Arts VSP is ideal for students interested in gaining international experience, meeting students from other universities and experiencing Canadian culture, while enhancing their learning experiences in one of the world’s top ranked universities. Students will enjoy university residence life and will have the opportunity to take part in events and field trips organized specifically for Arts VSP students.
What you might expect/course format
A typical course includes an interactive lecture and discussion component and will have a mix of in-class and take-home assignments. Assignments can also include individual or group projects, quizzes, and exams.
Some courses will offer academic field trips that take place on or off campus. These field trips complement classroom learning, and may include community engagement or fieldwork.
The Arts Vancouver Summer Program’s instructors and teaching assistants are committed to providing a supportive learning environment for students. During the program, instructors provide support in class and by email.
Culture and Communication
Anthropology is the study of what makes us human. One of the most fundamental aspects of human society is communication through language. In this course, we ask if human language is unique and different from communication systems of other animals. We also examine the relationship between language and culture and explore how language is linked to how we see the world and how we relate to each other. By reading about a variety of cultures and languages across the globe, we will try to answer questions, such as: Do we see the world differently because we speak different languages? Do we identify the social characteristics of an individual based on their dialect and accent? How do people use language to form or change identities? Why are women criticized more frequently than men for how they communicate? You will gain experience in meeting writing standards for UBC Arts/Anthropology courses and will receive individual feedback on writing assignments.
This course will examine the development of media technologies, their applications, and their cultural, political and social impacts. Students will also gain hands-on experience in learning how to think and operate like a professional journalist in a simulated multimedia environment. It is designed to introduce students to the grammar and syntax of media across platforms, based on a core journalistic skill set of interviewing, reporting, news writing, and research methods in tandem with the most current technical tools and technologies in digital media.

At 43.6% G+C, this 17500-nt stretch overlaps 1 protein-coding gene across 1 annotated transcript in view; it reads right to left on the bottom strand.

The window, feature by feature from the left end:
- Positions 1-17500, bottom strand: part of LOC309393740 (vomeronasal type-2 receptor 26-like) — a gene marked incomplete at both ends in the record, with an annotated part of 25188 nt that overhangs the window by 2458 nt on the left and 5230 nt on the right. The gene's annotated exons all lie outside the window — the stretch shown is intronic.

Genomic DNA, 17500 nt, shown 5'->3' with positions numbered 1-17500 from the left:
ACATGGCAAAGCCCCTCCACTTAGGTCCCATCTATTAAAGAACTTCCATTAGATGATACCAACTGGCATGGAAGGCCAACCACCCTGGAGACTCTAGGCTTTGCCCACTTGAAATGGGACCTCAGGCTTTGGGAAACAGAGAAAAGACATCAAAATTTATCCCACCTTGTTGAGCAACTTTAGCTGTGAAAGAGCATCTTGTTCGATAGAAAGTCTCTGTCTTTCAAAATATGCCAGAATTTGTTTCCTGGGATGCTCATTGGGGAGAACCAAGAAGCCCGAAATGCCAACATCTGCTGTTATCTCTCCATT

Inequality and Diversity in Modern Societies
This course explores the concepts and theories surrounding social diversity across a range of modern societies. The aim is to highlight how societies are stratified along different social categories, and engage students to think critically think about the organizational structure of multicultural societies. The course will begin with an overview of the demographic and socioeconomic position of various groups. The course will then analyze the social inequalities that exist among these groups and the social mechanisms and policies that generate these differences. Drawing from real life examples and research findings, the course will teach students how to think sociologically about specific issues (e.g. labour market participation, health outcomes, civic participation) that are relevant across the globe but also pay attention to those pertinent to multicultural societies such as Canada. Lastly, the course will use assignments to enable students to analyze these issues and think about practical solutions to address them.
Practice with Marginalized Diverse Populations
Based on a framework that recognizes that inequality is rooted in historical forms of stratification that are often embedded in modern institutions, this course will explore the application of the concepts of diversity in policy and practice with diverse populations. This course will then examine how different forms of diversity individually and intersectionally cause predicaments to and marginalization of individuals, groups and communities. Using Canadian policies as an example, students will learn and critique the strengths and limitations of the human rights and multicultural discourse prevalently embraced by many western countries. Through agency visits and small group discussions, students will examine different ways and approaches of how health and social service practitioners apply the concepts of social diversity in serving and advocating for individuals, groups and communities to overcome these predicaments and marginalization.
For VSP Arts-specific questions, email Maria Morales, International Summer Program Coordinator, at email@example.com
– Ethan, VSP Arts Student
– Tongfong, VSP Arts Student, 2018